What’s garbage for one is energy for another
The secret behind the clean streets of Kigali
Anyone who visits the Rwandan capital Kigali will be hard-pressed not to notice their immaculate streets. Through public tenders, the government selects private companies to ensure the cleanliness of the city. They pick up, collect and process industrial, domestic and street garbage throughout the city. Agruni is one such company, beginning their work in 2002. And today, Agruni is picking up at least three-quarters of the domestic and industrial garbage in Kigali.
Waste gives agriculture an extra boost!
But it doesn't stop there. Agruni's main ambition is to focus on what happens after waste collection. Part of the non-organic waste is already being recovered and reused, but 80% of the waste collected is of an organic nature and nothing is being done with it at the moment. Agruni's future lies in valorising this organic waste. And what can a country where 90% of the population depend on agriculture make good use of? Correct: compost!
Expertise from the pioneering region Flanders
At Agruni, waste sorting is currently still done by hand on the Nduba dump site. Of course, the organic waste is already 'contaminated' by non-organic waste, making it difficult to make a solid compost from it. It has been proven that compost, provided the correct composition, increases the harvest significantly.
In this growth programme, Exchange will therefore mainly focus on the realization of usable compost on the basis of the collected organic waste. And let that be just one of the areas of expertise in which Flanders plays a pioneering role.
For example, we find a great deal of knowledge at the inter-municipal environmental company Ecowerf in East Brabant. For many years, Ecowerf has been responsible for waste prevention, waste collection and waste processing in 27 municipalities and cities. The company has also achieved a great deal in the domain of composting. Therefore, Exchange Coach Wouter Janssens, from Ecowerf, is extremely well placed to take on this role.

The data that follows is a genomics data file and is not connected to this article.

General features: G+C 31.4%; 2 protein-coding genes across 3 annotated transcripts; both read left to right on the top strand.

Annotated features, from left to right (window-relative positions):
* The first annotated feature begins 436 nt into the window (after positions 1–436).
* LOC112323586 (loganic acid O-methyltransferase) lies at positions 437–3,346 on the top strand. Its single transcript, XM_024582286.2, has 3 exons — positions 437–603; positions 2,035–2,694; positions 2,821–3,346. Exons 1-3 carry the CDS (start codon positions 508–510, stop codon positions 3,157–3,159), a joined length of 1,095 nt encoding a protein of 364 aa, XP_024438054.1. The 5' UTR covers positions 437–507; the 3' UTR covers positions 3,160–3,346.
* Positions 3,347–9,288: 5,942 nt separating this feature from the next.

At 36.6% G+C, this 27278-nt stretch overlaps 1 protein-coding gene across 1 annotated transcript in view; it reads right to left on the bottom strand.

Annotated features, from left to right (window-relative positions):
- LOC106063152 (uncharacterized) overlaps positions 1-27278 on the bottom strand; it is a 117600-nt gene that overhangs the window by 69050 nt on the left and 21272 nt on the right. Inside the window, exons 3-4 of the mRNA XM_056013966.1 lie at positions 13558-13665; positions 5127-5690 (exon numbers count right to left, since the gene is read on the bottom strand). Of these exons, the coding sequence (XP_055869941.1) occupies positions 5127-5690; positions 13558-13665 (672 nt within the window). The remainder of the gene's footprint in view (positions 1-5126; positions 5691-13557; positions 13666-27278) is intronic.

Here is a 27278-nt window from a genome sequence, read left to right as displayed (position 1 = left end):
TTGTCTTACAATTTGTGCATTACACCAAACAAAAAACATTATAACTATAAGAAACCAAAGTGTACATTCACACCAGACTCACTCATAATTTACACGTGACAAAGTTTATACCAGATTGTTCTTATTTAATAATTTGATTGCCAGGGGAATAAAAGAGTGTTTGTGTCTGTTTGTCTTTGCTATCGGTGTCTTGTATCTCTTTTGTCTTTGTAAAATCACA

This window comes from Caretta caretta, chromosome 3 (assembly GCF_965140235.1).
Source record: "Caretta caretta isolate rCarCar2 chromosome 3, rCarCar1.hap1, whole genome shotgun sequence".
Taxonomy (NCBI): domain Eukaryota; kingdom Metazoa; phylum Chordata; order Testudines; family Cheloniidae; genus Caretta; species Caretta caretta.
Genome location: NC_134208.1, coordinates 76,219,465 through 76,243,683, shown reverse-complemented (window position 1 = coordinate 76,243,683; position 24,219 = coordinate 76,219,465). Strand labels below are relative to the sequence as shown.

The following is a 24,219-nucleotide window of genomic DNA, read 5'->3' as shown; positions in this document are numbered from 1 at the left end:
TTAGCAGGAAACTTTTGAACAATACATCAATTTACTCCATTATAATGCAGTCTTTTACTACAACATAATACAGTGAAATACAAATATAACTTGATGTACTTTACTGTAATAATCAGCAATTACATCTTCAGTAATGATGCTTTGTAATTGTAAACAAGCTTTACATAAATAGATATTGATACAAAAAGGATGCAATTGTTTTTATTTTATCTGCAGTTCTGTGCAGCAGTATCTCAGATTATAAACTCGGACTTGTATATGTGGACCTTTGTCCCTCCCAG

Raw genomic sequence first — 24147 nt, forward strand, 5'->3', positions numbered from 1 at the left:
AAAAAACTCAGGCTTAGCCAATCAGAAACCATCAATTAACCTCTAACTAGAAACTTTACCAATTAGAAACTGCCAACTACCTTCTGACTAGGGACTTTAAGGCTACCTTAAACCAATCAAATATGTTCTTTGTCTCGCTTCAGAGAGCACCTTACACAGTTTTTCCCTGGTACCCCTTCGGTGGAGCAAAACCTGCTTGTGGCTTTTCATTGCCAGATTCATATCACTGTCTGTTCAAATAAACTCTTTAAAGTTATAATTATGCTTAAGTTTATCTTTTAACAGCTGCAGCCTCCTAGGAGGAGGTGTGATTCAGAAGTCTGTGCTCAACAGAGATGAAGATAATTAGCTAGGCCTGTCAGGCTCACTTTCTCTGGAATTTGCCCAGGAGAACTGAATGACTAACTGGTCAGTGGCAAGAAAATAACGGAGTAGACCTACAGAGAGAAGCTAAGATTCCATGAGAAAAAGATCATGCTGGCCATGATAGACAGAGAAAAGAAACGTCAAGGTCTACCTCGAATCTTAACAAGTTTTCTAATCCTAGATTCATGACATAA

To further optimize the entire chain of operations, Exchange is also working with Agruni to see how current waste collection and transport can be organized even more efficiently.
Agruni and social innovation
Agruni is highly noted for its modern HRM policy and social commitments. Outside of the fact that half of the 1,800 employees are female, the company works with a savings fund. Vulnerable and sick employees are still guaranteed incomes. Plus, it offers a micro-financing formula to its own personnel. As a result, they can access loans that are more beneficial than those available through traditional channels. Agruni also supports a range of social projects every year, helping it to be recognised as an eminently sustainable company.
The growth programme with Agruni has great potential: Mr Jean-Paul Shiraniro is a born entrepreneur with plenty of daring. Together with Exchange and Ecowerf, Agruni can ensure that Rwanda can further build on its image as a clean country. The great dream of recycling and valorizing all the collected waste remains. And where there’s a will (and a dream), there’s a way!
The ambition of the company is far-reaching: Ecowerf wants to be the absolute trendsetter in the field of waste management in Flanders. Limiting the environmental impact of their activities is more important than making a profit.